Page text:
Podcasts, Live Entertainment's New Cash Cow

With podcasts continuing to grow in listenership, there has never been a more critical time for brands and the live entertainment business to come together to tap into this new cash cow.

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The audience for podcasting grew significantly in the past year. Currently, 51 per cent of Americans have listened to a podcast, with 32 per cent having listened in the past month, and 22 per cent in the past week. That was a sizeable jump up from 57 million last year and the biggest leap in monthly listenership to date. This jump in consumption is driven not only by the growing adoption of smart speakers, but also acquisitions from major media conglomerates which have reshaped the podcast landscape. For instance, just this past year, Spotify acquired Gimlet Media, Anchor and Parcast spending over US$400 million to boost its podcast credentials. Additionally, media giants like iHeartRadio, who have doubled down on pushing podcasts to their over 250 million monthly listeners through their podcast recommendation engine, to place their branded content in users suggested listening preferences.


On the other hand, companies like Apple have reorganised their content by breaking iTunes up into three separate macOS apps: Podcasts, TV, and Music. This shift, across almost every major digital streaming platform, to prioritise podcasts is driving revenue from not only the recording of the podcast, but also the advertising and live entertainment space. Let's break down the numbers.

According to the Interactive Advertising Bureau, podcast advertising brought in US$479 million in 2018, and estimates say it will scrape past US$1 billion by 2021. Compared to last year's revenue, is a 53 per cent increase over 2017. Additionally, Vivid Seats, one of the largest independent ticket vendors in North America, found the number of events sold based on podcasts has increased by over 2,000 per cent in the past six years. Some of the most popular podcast ticketing events included My Favorite Murder, Wait Wait... Don't Tell Me, and Pod Save America to name a few. The average ticket price for these three events was US$111.00. Putting this into perspective, in the first half of 2019, the average ticket price for arena tours was US$108.00 generating only US$2.06 billion for the top-100 tours – falling by 26.8 per cent, or US$752 million year-on-year, according to a recent analysis by Pollstar.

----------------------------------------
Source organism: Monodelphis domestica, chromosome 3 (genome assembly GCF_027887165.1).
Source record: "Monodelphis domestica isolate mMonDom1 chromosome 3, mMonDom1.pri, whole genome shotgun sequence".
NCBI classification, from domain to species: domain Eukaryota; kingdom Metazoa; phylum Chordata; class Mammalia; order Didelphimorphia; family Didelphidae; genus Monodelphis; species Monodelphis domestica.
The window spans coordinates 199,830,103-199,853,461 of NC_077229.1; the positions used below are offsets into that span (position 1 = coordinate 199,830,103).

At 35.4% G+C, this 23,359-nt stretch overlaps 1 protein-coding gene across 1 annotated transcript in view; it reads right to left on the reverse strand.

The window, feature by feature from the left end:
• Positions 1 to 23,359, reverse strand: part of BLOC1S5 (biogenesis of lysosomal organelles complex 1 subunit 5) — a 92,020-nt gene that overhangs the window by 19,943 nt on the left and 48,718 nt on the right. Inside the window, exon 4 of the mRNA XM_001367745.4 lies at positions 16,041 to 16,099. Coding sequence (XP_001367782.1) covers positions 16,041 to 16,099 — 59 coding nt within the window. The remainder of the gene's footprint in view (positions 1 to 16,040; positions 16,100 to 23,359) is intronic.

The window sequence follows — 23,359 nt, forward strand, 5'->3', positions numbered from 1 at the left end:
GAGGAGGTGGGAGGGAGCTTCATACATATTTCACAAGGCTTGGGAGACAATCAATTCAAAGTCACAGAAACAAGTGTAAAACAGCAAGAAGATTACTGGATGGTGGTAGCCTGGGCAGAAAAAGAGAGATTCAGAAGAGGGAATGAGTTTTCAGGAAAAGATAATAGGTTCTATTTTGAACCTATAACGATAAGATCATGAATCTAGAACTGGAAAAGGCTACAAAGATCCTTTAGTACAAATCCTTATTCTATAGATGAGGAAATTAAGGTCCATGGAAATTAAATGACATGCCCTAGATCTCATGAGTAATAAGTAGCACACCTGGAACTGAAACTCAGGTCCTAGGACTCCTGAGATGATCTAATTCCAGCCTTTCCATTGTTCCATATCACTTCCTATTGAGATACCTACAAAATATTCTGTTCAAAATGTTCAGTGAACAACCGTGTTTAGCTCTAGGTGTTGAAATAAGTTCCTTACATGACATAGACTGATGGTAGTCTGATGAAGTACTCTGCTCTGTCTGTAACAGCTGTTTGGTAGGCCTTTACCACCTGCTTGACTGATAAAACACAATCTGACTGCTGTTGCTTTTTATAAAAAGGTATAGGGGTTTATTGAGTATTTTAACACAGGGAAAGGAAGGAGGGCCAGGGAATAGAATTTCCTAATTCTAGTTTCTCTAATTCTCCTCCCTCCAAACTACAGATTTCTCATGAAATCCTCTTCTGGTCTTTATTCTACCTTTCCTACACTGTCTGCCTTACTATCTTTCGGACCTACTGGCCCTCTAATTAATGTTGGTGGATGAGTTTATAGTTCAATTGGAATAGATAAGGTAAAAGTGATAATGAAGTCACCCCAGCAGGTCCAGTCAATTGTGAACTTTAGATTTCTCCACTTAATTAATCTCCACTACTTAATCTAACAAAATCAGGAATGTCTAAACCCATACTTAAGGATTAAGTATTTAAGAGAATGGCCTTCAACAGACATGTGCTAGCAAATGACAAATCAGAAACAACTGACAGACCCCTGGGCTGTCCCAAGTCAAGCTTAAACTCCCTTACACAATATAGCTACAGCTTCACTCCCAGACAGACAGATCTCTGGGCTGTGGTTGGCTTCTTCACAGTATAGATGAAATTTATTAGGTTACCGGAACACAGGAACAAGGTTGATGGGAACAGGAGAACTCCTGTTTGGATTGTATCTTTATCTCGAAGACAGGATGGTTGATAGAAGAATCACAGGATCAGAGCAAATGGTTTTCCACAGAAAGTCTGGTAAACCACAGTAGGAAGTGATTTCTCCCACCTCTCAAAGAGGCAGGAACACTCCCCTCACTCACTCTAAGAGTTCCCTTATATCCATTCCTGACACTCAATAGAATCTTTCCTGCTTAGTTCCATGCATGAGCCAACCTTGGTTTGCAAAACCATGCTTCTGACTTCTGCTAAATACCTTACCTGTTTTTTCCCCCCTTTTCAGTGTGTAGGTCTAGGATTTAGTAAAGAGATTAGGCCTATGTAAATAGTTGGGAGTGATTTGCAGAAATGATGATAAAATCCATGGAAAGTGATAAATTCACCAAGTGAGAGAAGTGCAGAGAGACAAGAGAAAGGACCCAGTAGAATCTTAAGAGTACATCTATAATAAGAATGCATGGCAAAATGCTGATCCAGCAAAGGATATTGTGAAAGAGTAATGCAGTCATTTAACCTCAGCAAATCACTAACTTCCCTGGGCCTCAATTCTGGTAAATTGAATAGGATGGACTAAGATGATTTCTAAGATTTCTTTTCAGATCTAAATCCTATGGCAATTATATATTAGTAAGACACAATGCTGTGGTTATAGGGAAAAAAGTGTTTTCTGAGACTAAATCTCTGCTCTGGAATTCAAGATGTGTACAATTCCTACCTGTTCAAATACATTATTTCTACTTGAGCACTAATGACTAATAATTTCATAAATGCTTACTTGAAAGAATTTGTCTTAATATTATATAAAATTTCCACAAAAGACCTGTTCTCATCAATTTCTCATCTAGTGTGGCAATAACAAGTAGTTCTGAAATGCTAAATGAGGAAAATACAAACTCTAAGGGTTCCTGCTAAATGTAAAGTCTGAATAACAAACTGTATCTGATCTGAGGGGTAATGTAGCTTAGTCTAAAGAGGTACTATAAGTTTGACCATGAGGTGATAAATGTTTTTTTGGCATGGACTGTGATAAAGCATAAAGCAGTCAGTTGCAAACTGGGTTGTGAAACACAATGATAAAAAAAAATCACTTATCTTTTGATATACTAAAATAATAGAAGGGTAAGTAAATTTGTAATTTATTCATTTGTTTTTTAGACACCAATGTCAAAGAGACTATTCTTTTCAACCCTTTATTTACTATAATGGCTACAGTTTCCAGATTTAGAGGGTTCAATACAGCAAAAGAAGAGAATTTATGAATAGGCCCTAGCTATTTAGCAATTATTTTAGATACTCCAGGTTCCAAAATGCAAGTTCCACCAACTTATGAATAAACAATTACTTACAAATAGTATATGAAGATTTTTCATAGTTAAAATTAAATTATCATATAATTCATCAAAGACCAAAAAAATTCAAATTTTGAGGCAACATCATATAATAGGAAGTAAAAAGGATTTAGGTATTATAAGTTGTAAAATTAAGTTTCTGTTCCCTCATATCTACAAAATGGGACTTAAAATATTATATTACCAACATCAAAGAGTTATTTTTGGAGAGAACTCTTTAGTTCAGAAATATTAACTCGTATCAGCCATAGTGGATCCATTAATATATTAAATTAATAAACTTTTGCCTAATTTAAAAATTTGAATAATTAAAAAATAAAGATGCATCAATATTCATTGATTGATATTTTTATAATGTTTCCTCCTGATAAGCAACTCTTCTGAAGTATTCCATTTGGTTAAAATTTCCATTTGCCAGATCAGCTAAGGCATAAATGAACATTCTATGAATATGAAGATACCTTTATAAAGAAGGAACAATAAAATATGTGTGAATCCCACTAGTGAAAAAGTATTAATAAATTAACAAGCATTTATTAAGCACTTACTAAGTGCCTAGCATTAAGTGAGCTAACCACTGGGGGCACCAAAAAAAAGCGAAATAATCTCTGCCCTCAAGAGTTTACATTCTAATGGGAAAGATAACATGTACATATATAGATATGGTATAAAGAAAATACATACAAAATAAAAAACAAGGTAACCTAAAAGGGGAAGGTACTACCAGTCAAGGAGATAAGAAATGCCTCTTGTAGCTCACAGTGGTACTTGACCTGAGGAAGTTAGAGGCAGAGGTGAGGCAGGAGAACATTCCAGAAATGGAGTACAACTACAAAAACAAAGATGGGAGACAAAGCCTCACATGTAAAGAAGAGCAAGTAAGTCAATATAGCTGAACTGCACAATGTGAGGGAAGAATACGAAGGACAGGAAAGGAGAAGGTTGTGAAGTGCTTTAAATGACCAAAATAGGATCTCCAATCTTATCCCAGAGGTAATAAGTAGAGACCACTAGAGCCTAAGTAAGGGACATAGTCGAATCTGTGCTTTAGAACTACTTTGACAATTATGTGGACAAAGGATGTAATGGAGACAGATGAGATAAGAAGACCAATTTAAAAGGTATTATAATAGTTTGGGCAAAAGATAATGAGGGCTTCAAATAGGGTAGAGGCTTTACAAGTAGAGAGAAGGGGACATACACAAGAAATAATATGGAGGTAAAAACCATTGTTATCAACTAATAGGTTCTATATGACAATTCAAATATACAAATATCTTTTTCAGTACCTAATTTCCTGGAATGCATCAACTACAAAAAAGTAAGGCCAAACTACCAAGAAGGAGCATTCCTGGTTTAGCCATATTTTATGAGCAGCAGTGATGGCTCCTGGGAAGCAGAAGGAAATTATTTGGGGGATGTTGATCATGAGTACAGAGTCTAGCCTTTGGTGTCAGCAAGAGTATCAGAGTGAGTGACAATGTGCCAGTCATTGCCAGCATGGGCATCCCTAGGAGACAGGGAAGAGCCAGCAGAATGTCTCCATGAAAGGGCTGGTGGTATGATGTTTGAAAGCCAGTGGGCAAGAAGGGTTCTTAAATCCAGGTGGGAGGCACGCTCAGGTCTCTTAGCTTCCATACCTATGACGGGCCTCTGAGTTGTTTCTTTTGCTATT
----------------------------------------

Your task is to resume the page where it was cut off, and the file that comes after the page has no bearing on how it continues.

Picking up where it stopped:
So we know podcasts are profitable, but what makes podcasts so interesting for the live entertainment business? First and foremost, it's their diverse, widespread audience. Podcasts are one of the few forms of entertainment drawing in everyone from millennials to baby boomers. Additionally, the lack of complex production needed allows content creators to deliver audiences more, high-quality content and shows without the need of heavy backline production. This "slim setup" is one of the reasons podcast tours can easily penetrate tier 2 and 3 markets, something that massive arena tours for artists have a hard time doing.

With podcasts continuing to grow in listenership, and more people demanding live experiences with their favorite shows, there has never been a more critical time for brands and the live entertainment business to come together to tap into this new cash cow.